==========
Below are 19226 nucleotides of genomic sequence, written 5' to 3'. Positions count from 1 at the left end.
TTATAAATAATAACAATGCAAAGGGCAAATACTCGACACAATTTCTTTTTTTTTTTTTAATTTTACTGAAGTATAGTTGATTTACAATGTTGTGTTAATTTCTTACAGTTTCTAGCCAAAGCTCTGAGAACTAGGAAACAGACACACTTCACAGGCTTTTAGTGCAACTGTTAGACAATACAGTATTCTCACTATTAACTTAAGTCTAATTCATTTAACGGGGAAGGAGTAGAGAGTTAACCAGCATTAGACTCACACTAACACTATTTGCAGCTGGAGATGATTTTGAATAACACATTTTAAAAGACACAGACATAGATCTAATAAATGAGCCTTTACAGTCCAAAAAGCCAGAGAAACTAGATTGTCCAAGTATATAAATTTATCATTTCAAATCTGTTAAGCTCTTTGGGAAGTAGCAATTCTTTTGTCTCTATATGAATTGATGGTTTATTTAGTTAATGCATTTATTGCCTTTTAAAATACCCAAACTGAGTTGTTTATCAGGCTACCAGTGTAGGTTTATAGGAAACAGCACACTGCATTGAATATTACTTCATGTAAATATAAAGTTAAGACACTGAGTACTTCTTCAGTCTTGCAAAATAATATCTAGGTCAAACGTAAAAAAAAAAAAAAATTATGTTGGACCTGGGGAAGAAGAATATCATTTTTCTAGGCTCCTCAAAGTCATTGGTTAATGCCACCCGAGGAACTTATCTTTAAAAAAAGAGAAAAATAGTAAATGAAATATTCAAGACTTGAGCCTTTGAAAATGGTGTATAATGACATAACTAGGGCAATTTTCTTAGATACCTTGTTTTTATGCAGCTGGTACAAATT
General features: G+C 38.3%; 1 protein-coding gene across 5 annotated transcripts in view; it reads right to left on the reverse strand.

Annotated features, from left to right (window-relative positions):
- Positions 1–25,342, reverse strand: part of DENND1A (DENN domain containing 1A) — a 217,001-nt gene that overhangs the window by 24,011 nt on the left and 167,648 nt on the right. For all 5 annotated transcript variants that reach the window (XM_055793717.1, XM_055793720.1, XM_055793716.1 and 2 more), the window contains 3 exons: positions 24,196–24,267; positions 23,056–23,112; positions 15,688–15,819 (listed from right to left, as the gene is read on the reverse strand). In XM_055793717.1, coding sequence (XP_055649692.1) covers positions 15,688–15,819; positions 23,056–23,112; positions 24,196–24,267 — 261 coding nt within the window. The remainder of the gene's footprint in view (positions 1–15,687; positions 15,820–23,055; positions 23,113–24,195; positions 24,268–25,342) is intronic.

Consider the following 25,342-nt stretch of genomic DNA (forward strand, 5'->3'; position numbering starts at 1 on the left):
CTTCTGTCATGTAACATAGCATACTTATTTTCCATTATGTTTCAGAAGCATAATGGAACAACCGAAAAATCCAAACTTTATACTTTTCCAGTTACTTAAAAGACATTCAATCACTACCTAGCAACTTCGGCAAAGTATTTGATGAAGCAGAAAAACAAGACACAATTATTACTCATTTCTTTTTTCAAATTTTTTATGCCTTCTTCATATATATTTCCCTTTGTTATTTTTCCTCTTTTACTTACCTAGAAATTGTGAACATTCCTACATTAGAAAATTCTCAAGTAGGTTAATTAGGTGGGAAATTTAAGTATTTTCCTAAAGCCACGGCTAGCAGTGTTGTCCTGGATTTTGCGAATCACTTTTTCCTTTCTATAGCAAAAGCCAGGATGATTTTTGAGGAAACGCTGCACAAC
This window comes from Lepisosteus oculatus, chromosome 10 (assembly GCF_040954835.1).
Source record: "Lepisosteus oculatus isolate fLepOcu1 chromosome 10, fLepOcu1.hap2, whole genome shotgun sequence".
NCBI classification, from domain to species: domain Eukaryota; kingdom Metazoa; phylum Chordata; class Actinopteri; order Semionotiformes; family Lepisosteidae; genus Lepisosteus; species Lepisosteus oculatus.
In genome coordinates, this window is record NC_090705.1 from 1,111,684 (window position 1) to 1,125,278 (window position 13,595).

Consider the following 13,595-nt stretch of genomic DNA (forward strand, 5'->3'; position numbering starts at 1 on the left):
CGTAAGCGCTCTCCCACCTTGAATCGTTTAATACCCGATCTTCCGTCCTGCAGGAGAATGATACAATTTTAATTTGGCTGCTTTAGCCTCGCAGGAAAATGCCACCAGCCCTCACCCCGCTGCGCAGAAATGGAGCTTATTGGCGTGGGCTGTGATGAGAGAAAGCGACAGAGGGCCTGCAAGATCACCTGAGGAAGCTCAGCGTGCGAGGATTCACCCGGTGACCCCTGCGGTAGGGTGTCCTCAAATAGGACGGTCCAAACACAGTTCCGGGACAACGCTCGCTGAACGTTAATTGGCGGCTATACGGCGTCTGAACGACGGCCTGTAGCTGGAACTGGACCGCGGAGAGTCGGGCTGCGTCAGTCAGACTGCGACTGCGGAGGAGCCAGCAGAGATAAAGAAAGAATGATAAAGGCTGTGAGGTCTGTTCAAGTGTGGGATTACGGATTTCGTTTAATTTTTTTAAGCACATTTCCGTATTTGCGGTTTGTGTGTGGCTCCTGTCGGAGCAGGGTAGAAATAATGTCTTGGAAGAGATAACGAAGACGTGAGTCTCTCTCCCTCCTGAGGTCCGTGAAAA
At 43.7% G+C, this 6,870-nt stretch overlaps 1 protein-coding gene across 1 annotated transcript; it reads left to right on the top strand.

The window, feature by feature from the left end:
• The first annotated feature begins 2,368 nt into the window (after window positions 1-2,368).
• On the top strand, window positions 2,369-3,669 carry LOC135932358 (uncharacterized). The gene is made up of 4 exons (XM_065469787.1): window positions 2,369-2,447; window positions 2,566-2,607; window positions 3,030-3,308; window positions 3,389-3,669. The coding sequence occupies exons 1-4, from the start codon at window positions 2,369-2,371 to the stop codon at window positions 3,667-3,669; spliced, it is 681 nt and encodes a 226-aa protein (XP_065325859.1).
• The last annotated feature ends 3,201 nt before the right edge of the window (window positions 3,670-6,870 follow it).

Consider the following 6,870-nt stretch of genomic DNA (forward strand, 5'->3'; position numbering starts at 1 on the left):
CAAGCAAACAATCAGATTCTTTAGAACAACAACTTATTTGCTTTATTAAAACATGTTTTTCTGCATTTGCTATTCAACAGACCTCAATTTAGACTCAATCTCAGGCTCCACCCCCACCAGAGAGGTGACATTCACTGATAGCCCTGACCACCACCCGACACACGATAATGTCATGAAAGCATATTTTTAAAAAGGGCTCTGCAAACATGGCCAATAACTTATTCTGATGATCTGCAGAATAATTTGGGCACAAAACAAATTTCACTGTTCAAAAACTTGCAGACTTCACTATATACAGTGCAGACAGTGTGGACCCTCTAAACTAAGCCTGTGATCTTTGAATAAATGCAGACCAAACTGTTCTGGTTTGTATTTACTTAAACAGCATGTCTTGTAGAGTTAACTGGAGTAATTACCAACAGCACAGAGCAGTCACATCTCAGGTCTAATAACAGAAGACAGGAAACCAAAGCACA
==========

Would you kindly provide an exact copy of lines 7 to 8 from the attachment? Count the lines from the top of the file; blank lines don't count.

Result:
CTTCTGTCATGTAACATAGCATACTTATTTTCCATTATGTTTCAGAAGCATAATGGAACAACCGAAAAATCCAAACTTTATACTTTTCCAGTTACTTAAAAGACATTCAATCACTACCTAGCAACTTCGGCAAAGTATTTGATGAAGCAGAAAAACAAGACACAATTATTACTCATTTCTTTTTTCAAATTTTTTATGCCTTCTTCATATATATTTCCCTTTGTTATTTTTCCTCTTTTACTTACCTAGAAATTGTGAACATTCCTACATTAGAAAATTCTCAAGTAGGTTAATTAGGTGGGAAATTTAAGTATTTTCCTAAAGCCACGGCTAGCAGTGTTGTCCTGGATTTTGCGAATCACTTTTTCCTTTCTATAGCAAAAGCCAGGATGATTTTTGAGGAAACGCTGCACAAC
This window comes from Lepisosteus oculatus, chromosome 10 (assembly GCF_040954835.1).